We’re celebrating the 50th anniversary of Led Zeppelin’s legendary fourth album. Sit back as the band’s surviving members, Jimmy Page, Robert Plant and John Paul Jones reflect on recording one of the most famous albums in rock history and its pivotal centrepiece, Stairway To Heaven.
Untitled, undeniable, and unstoppable. Led Zeppelin’s fourth studio album, better known as Led Zeppelin IV, arrived 50 years ago this month, in November 1971.
Led Zeppelin IV remains one of the most creatively influential and commercially successful albums in the history of music. Arriving with some of rock's most iconic and enduring hits, including Black Dog, Rock and Roll, and Stairway to Heaven, one could argue that no Led Zeppelin album has made a more long-lasting impact than the band's fourth.
Commercially, Led Zeppelin IV is a juggernaut, selling more than 37 million copies worldwide. In the US, the album was recently certified 24x platinum by the RIAA, ranking as the fifth best-selling album of all time as well as the best-selling album by a British artist (tied with The Beatles aka The White Album). Needless to say, it also stands as the best-selling of all Led Zeppelin albums.
Led Zeppelin | ‘Black Dog’
The band began writing and recording Led Zeppelin IV toward the end of 1970, eventually moving to a country house in Hampshire, England called Headley Grange that they converted into a recording studio using the Rolling Stones’ mobile studio setup. There, they recorded most of the album’s basic tracks with engineer Andy Johns, who also engineered some of Led Zeppelin II and III.
Jimmy Page, guitarist and producer of the album, says: “After the brief stay that Robert and I had at Bron-Yr-Aur cottage [while working on Led Zeppelin III], I could see a situation where we all resided at Headley Grange and had a recording truck. I was keen on this whole idea of using it as a workplace so you could concentrate totally on the effort of making the music while residing at the location.”
“It was all a bit experimental,” John Paul Jones says. “But it was the first time we’d actually stayed together. Before, we were recording in studios…and it was always hotel, studio, hotel, studio. We’d never been in one place and had recording facilities there. So that was really a new way of working for us, and I think it was a really good way. We just had this huge old room with a big fireplace with all the equipment set up. And you could just wander down and start stuff up if nobody was there, or if somebody else would turn up, there would be a bit of jam. There was music making in some way all the time, which, as you can see by the result, worked out pretty well.”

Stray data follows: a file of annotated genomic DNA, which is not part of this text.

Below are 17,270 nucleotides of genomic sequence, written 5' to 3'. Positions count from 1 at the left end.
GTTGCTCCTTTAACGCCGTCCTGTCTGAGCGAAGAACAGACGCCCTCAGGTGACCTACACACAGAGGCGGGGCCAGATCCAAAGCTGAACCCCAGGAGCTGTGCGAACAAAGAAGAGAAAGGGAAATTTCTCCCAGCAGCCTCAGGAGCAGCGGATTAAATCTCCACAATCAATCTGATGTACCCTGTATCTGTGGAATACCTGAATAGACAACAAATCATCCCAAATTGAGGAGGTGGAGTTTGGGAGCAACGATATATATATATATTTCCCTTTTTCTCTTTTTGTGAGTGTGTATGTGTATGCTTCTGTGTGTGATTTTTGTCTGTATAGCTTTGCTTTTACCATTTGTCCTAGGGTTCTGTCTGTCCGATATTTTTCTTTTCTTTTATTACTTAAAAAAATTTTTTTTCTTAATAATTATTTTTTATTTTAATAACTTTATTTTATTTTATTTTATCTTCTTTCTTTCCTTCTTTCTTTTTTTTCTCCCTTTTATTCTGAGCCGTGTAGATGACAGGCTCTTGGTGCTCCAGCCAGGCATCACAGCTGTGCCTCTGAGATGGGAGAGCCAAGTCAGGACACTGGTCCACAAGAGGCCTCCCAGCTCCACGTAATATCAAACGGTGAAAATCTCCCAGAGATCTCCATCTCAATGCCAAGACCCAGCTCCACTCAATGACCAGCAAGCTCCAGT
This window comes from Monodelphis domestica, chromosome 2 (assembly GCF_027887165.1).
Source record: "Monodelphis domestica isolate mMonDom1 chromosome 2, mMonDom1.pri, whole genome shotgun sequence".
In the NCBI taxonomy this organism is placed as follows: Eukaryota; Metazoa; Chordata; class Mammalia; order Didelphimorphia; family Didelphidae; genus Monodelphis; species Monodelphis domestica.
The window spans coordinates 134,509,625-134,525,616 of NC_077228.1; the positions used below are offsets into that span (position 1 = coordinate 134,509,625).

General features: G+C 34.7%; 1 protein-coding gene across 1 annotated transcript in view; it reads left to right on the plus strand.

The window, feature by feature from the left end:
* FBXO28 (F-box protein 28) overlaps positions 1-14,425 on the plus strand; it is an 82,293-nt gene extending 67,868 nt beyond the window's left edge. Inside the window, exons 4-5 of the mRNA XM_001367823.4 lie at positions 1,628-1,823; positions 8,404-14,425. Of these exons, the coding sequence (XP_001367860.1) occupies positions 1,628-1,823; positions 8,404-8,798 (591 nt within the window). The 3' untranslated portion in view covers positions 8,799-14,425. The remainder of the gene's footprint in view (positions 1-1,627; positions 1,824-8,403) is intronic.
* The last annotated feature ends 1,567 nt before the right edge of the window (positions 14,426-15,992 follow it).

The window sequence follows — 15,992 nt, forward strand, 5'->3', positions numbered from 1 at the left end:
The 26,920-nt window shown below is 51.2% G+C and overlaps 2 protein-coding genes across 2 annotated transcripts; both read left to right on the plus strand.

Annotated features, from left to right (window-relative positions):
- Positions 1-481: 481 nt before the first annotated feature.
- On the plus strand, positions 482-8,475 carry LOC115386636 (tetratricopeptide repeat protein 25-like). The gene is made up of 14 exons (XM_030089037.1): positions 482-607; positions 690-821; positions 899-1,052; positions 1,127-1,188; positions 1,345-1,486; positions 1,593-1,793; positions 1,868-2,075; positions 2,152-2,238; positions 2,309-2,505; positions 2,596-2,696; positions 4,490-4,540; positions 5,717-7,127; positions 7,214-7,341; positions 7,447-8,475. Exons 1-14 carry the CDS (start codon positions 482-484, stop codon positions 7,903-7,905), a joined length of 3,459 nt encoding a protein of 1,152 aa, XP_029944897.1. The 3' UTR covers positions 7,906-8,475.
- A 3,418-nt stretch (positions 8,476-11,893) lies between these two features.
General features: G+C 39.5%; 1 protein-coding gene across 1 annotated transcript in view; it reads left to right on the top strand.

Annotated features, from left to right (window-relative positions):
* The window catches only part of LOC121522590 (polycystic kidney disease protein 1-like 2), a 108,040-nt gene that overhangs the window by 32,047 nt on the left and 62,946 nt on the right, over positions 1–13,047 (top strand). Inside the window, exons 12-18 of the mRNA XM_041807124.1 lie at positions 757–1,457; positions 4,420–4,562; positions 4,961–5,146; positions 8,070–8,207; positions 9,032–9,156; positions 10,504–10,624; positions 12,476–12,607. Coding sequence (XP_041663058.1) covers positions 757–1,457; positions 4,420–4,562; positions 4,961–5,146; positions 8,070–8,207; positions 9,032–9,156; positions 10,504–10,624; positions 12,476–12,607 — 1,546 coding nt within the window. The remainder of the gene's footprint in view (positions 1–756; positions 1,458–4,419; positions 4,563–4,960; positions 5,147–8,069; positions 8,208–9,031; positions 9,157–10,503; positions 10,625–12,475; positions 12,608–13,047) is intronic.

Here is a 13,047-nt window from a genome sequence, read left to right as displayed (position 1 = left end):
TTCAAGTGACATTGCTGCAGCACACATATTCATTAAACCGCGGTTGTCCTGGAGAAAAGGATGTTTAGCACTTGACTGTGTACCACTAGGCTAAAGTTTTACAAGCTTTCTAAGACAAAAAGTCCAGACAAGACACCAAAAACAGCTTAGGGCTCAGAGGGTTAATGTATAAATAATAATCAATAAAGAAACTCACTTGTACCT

Led Zeppelin | ‘Stairway To Heaven’
The unconventional approach gave Led Zep more freedom to capture spontaneous performances and inspirations. Reflecting on the writing of what is now one of the most famous songs of all time, Stairway To Heaven, Robert Plant says: “I was sitting next to Jimmy in front of the fire at Headley Grange. He’d written this chord sequence and was playing it to me. I was holding a pencil and paper and suddenly my hand is writing the words ‘There’s a lady who’s sure all that glitters is gold..’ I sat there, looked at the words and almost leapt out from my seat. Looking back, I suppose I sat down at the right moment.”
The band also found innovative ways to use the acoustics of Headley Grange to their advantage. Most famously, drummer John Bonham recorded the thunderous drum tracks for When The Levee Breaks in the formal entrance hall of the house using microphones hanging from a nearby staircase. Today, it is one of the most-famous drum sounds in the world and has been sampled by artists across multiple genres including Beyoncé, Beastie Boys, Massive Attack, J. Cole, Björk and Eminem.
Led Zeppelin | 'When the Levee Breaks'
The album artwork notably features four symbols on the inner sleeve and label to represent the four band members. “There was a really nice little book of signs and symbols,” John Paul Jones says. “So, we decided to choose our symbols from this book appropriate to each member. So, Bonzo [John Bonham] and I dutifully went away, and we actually chose symbols which were kind of the opposite of each other graphically, which was quite strange. And then, of course, Robert and Jimmy designed their own. They all had their own personal meanings.”
Led Zeppelin | ‘Rock And Roll’
Famously, the untitled album was issued with no text on the front or back covers, including the band’s name or an album title – a radical idea at the time. “After the release and success of the third album, we were still getting negative reviews about the albums and concerts in certain trade journals in America,” Page recalls. “And even after the third album, it was being said that we were ‘a hype’ and one thing and another. It was slightly aggravating. It seemed as though it would be an interesting proposition to actually put out an album with no information on it at all…and see how it would sell.”
“The cover means whatever people want to read into it,” said John Bonham around the album’s release. “For me, it means: ‘I’d rather live in an old house than a block of flats.’ My personal view is that the album is the best thing we’ve ever done. I love it. It’s the fourth album and it’s the next stage we were in at the time of recording. All the albums have been different and to my mind, this is the best and that’s not trying to be big-headed or flash.”
To learn more about Led Zeppelin's legendary fourth album and more, check out The History of Led Zeppelin on the band's official YouTube channel.
If you haven’t listened to Led Zeppelin IV in a while, revisit it on streaming below and remember just how amazing it is.
Listen to Led Zeppelin on Spotify:
Listen to Led Zeppelin on Apple Music: